Afterwards, Les Claypool and Sean Lennon hit the stage and unleashed the psychedelic wizardry of the Claypool Lennon Delirium. The duo, who had recently finished recording a new album that is due out in early 2019 called South of Reality, played a set that emphasized their evolving blend of prog rock and trip-out extravaganza with quirky originals and celestial covers. They covered Pink Floyd’s “Astronomy Domine” as well as King Crimson’s “The Court of the Crimson King” with aplomb. They were set to cover a Primus song, but Claypool got annoyed with an overzealous fan near the front. There was some interesting in-between song bantering about the derivation of the Hangtown name and about how Venus rotates in a clockwise direction every 243 days-the only planet to do so!
Claypool, who referred to Lennon as “Shiner” during their onstage exchanges, was his usual masterful self on bass and Lennon impressed with his guitar playing. It will be interesting to see in what future directions this band will sail.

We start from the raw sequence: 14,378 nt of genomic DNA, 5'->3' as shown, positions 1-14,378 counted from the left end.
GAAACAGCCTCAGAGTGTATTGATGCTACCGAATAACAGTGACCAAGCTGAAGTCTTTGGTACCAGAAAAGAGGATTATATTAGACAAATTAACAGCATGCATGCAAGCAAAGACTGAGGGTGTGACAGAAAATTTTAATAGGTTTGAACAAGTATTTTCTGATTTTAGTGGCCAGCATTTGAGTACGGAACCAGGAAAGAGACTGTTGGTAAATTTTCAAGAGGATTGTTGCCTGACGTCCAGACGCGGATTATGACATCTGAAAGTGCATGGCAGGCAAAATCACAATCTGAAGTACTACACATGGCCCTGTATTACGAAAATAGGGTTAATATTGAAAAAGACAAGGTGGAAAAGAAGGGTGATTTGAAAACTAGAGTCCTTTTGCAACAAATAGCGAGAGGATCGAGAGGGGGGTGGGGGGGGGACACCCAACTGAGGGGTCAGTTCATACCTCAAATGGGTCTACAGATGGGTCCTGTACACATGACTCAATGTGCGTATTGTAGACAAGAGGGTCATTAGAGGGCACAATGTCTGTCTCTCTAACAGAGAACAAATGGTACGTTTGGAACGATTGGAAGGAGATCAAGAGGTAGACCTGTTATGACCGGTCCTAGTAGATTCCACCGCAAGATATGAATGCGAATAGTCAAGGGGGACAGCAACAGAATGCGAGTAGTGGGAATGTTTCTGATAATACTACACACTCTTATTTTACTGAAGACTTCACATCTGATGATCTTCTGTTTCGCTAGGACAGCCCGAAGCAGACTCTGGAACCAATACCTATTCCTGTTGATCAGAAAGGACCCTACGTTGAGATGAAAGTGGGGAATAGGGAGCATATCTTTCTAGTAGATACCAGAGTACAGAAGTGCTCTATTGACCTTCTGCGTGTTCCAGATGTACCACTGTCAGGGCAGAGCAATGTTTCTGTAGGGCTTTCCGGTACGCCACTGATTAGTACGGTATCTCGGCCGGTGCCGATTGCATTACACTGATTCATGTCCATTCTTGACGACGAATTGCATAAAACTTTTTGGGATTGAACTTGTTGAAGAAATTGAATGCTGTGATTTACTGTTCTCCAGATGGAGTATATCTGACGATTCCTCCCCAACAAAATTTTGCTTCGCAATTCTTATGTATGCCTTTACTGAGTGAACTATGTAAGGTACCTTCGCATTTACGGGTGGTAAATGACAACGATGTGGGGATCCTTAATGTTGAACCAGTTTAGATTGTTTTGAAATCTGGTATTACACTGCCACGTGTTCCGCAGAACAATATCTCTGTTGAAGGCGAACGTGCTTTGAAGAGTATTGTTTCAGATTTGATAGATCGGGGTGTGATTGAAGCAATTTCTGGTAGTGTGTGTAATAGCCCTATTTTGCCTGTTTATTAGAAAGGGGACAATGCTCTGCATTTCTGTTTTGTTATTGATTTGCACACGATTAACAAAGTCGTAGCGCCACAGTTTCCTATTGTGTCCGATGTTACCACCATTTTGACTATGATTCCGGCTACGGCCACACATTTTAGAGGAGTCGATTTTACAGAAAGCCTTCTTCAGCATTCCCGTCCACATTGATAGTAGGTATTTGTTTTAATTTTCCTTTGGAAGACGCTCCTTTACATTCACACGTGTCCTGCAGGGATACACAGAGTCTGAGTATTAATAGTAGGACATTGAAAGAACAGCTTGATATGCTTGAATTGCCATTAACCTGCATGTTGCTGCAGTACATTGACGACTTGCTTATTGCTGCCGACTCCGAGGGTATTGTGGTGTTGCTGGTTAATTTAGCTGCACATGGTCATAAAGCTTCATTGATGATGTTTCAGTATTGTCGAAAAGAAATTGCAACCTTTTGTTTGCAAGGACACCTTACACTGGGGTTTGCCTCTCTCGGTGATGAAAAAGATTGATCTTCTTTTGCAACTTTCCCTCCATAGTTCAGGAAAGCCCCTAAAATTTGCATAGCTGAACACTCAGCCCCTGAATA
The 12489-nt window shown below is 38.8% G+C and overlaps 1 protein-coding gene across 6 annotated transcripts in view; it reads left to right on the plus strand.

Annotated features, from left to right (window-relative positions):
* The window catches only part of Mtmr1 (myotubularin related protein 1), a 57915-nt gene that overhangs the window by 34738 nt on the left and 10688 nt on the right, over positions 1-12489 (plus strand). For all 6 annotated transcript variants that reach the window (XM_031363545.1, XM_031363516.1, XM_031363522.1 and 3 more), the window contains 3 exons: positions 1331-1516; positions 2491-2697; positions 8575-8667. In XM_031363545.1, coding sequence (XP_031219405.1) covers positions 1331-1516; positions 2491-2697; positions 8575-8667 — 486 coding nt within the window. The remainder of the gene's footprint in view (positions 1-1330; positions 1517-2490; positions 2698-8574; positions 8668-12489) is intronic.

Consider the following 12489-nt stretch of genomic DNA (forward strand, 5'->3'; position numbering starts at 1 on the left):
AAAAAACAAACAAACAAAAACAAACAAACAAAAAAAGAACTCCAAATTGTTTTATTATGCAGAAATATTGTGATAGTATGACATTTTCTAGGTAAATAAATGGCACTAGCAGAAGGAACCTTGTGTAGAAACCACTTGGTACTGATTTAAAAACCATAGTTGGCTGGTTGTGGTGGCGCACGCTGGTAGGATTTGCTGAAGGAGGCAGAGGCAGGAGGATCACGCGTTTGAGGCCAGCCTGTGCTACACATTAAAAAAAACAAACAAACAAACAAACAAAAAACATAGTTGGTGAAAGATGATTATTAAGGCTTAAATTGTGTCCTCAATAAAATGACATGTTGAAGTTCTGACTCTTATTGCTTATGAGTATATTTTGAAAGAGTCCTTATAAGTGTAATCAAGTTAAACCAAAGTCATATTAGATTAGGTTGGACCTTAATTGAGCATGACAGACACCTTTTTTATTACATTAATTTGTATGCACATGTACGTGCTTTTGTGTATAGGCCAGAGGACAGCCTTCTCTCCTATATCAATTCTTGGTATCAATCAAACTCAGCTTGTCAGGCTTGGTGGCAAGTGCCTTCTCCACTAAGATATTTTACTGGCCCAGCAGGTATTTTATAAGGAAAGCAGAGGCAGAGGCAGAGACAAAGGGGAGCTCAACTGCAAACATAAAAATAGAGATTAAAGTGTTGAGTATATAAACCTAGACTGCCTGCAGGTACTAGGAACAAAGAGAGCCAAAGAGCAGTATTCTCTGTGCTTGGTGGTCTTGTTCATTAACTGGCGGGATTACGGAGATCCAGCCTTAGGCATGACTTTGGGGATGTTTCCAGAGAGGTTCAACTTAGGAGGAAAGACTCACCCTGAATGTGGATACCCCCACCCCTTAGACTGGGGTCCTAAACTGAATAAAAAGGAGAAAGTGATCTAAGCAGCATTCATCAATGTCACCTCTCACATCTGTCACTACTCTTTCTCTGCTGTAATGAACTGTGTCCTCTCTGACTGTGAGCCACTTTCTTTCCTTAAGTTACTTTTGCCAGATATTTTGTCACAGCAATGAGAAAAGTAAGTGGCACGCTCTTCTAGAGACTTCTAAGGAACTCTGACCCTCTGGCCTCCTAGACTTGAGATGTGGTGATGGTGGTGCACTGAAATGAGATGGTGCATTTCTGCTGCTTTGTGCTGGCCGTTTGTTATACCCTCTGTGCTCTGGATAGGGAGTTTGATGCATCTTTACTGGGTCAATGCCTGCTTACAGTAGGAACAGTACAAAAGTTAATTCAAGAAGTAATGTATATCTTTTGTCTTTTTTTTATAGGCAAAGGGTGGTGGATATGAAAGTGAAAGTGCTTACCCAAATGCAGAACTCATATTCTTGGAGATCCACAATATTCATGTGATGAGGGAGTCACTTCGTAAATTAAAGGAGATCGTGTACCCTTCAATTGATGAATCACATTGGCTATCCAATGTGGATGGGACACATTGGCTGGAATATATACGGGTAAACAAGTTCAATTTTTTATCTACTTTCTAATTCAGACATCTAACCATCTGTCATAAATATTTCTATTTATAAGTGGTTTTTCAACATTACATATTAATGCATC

The next evening, there was a heavy air of anticipation for a set called “Karl Denson’s Tiny Universe Eat a Bunch of Peaches.” The Allman Brothers flavored-set, led by the talented Denson, who in addition to fronting the Tiny Universe, also plays with the Greyboy Allstars and The Rolling Stones. This set killed. Guitarist Seth Freeman handled the vocals quite aptly on “Ain’t Wasting Time” and “Whipping Post” and played some unbelievable slide guitar. On the other side of the stage, was masterful guitarist D.J. Williams, who joined Freeman on guitar harmonies and one epic midstage six-string duel.
But it was Denson, in the middle of everything, who set the tone for this amazing nine-piece, which featured two drummers, two guitarists, two horns, two keyboards, and the badass bass of Chris Stillwell. Denson was in constant motion, changing up a tempo with a cowbell here, doing a little boogaloo there, and when he picked up that sax and blew, it was like the Universe expanded between your ears. The guy is a one of a kind talent.